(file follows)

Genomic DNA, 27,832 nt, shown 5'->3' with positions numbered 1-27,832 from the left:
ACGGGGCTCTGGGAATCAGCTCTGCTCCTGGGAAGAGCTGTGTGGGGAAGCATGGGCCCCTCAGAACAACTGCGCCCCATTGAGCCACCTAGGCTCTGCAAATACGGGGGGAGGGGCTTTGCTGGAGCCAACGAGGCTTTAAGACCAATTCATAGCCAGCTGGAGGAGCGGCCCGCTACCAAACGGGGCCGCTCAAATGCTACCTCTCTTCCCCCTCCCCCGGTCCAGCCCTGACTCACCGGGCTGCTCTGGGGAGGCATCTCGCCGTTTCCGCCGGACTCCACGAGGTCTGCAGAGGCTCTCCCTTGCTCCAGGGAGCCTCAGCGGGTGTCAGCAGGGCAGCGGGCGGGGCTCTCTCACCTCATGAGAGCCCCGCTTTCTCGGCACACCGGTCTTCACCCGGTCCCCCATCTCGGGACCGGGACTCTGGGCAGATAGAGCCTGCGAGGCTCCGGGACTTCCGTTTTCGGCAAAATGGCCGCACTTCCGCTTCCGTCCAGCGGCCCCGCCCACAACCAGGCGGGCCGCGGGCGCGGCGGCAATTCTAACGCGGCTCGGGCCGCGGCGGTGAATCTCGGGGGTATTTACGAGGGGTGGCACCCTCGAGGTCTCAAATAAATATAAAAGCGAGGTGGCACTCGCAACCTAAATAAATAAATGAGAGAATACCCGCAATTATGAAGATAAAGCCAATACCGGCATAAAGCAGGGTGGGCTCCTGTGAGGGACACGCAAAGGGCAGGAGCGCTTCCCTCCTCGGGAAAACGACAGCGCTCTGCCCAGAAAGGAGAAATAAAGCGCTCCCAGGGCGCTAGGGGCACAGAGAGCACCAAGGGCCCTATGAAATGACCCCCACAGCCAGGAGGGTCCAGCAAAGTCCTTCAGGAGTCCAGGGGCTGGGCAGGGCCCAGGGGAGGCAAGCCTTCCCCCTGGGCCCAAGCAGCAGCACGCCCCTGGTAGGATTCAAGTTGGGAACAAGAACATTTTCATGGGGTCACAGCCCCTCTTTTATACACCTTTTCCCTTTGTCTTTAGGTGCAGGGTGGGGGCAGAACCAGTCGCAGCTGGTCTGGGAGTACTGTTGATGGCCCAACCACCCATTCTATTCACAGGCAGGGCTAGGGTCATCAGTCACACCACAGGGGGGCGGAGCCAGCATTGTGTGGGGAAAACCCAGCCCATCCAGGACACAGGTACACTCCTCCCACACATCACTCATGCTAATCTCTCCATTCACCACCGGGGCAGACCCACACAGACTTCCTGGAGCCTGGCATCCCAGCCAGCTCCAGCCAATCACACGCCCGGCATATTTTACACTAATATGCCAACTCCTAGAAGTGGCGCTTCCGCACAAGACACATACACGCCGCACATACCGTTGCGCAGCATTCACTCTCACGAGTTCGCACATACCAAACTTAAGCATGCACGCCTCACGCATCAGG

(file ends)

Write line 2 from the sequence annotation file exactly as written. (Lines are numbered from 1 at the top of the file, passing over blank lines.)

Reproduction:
ACGGGGCTCTGGGAATCAGCTCTGCTCCTGGGAAGAGCTGTGTGGGGAAGCATGGGCCCCTCAGAACAACTGCGCCCCATTGAGCCACCTAGGCTCTGCAAATACGGGGGGAGGGGCTTTGCTGGAGCCAACGAGGCTTTAAGACCAATTCATAGCCAGCTGGAGGAGCGGCCCGCTACCAAACGGGGCCGCTCAAATGCTACCTCTCTTCCCCCTCCCCCGGTCCAGCCCTGACTCACCGGGCTGCTCTGGGGAGGCATCTCGCCGTTTCCGCCGGACTCCACGAGGTCTGCAGAGGCTCTCCCTTGCTCCAGGGAGCCTCAGCGGGTGTCAGCAGGGCAGCGGGCGGGGCTCTCTCACCTCATGAGAGCCCCGCTTTCTCGGCACACCGGTCTTCACCCGGTCCCCCATCTCGGGACCGGGACTCTGGGCAGATAGAGCCTGCGAGGCTCCGGGACTTCCGTTTTCGGCAAAATGGCCGCACTTCCGCTTCCGTCCAGCGGCCCCGCCCACAACCAGGCGGGCCGCGGGCGCGGCGGCAATTCTAACGCGGCTCGGGCCGCGGCGGTGAATCTCGGGGGTATTTACGAGGGGTGGCACCCTCGAGGTCTCAAATAAATATAAAAGCGAGGTGGCACTCGCAACCTAAATAAATAAATGAGAGAATACCCGCAATTATGAAGATAAAGCCAATACCGGCATAAAGCAGGGTGGGCTCCTGTGAGGGACACGCAAAGGGCAGGAGCGCTTCCCTCCTCGGGAAAACGACAGCGCTCTGCCCAGAAAGGAGAAATAAAGCGCTCCCAGGGCGCTAGGGGCACAGAGAGCACCAAGGGCCCTATGAAATGACCCCCACAGCCAGGAGGGTCCAGCAAAGTCCTTCAGGAGTCCAGGGGCTGGGCAGGGCCCAGGGGAGGCAAGCCTTCCCCCTGGGCCCAAGCAGCAGCACGCCCCTGGTAGGATTCAAGTTGGGAACAAGAACATTTTCATGGGGTCACAGCCCCTCTTTTATACACCTTTTCCCTTTGTCTTTAGGTGCAGGGTGGGGGCAGAACCAGTCGCAGCTGGTCTGGGAGTACTGTTGATGGCCCAACCACCCATTCTATTCACAGGCAGGGCTAGGGTCATCAGTCACACCACAGGGGGGCGGAGCCAGCATTGTGTGGGGAAAACCCAGCCCATCCAGGACACAGGTACACTCCTCCCACACATCACTCATGCTAATCTCTCCATTCACCACCGGGGCAGACCCACACAGACTTCCTGGAGCCTGGCATCCCAGCCAGCTCCAGCCAATCACACGCCCGGCATATTTTACACTAATATGCCAACTCCTAGAAGTGGCGCTTCCGCACAAGACACATACACGCCGCACATACCGTTGCGCAGCATTCACTCTCACGAGTTCGCACATACCAAACTTAAGCATGCACGCCTCACGCATCAGG